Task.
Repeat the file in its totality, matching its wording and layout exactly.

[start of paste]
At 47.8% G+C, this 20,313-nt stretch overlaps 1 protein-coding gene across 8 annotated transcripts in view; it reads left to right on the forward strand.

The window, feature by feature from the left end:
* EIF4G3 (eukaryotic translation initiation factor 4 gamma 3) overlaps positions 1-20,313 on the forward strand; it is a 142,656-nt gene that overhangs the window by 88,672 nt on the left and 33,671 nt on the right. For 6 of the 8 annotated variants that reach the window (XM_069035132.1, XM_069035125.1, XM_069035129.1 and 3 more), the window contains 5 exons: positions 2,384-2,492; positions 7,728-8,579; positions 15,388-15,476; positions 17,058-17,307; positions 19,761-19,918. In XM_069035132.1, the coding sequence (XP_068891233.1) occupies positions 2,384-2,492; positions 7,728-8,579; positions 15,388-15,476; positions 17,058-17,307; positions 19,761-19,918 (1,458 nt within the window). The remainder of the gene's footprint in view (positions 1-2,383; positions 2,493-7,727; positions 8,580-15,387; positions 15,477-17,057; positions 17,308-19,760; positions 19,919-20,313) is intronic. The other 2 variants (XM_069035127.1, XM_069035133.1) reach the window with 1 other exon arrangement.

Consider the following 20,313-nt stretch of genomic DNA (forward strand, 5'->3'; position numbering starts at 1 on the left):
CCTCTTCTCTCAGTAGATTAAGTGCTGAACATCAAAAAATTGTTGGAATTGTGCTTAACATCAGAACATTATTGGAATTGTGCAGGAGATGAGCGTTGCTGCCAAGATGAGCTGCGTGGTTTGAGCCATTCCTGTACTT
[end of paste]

At 47.8% G+C, this 20,313-nt stretch overlaps 1 protein-coding gene across 8 annotated transcripts in view; it reads left to right on the forward strand.

The window, feature by feature from the left end:
* EIF4G3 (eukaryotic translation initiation factor 4 gamma 3) overlaps positions 1-20,313 on the forward strand; it is a 142,656-nt gene that overhangs the window by 88,672 nt on the left and 33,671 nt on the right. For 6 of the 8 annotated variants that reach the window (XM_069035132.1, XM_069035125.1, XM_069035129.1 and 3 more), the window contains 5 exons: positions 2,384-2,492; positions 7,728-8,579; positions 15,388-15,476; positions 17,058-17,307; positions 19,761-19,918. In XM_069035132.1, the coding sequence (XP_068891233.1) occupies positions 2,384-2,492; positions 7,728-8,579; positions 15,388-15,476; positions 17,058-17,307; positions 19,761-19,918 (1,458 nt within the window). The remainder of the gene's footprint in view (positions 1-2,383; positions 2,493-7,727; positions 8,580-15,387; positions 15,477-17,057; positions 17,308-19,760; positions 19,919-20,313) is intronic. The other 2 variants (XM_069035127.1, XM_069035133.1) reach the window with 1 other exon arrangement.

Consider the following 20,313-nt stretch of genomic DNA (forward strand, 5'->3'; position numbering starts at 1 on the left):
CCTCTTCTCTCAGTAGATTAAGTGCTGAACATCAAAAAATTGTTGGAATTGTGCTTAACATCAGAACATTATTGGAATTGTGCAGGAGATGAGCGTTGCTGCCAAGATGAGCTGCGTGGTTTGAGCCATTCCTGTACTT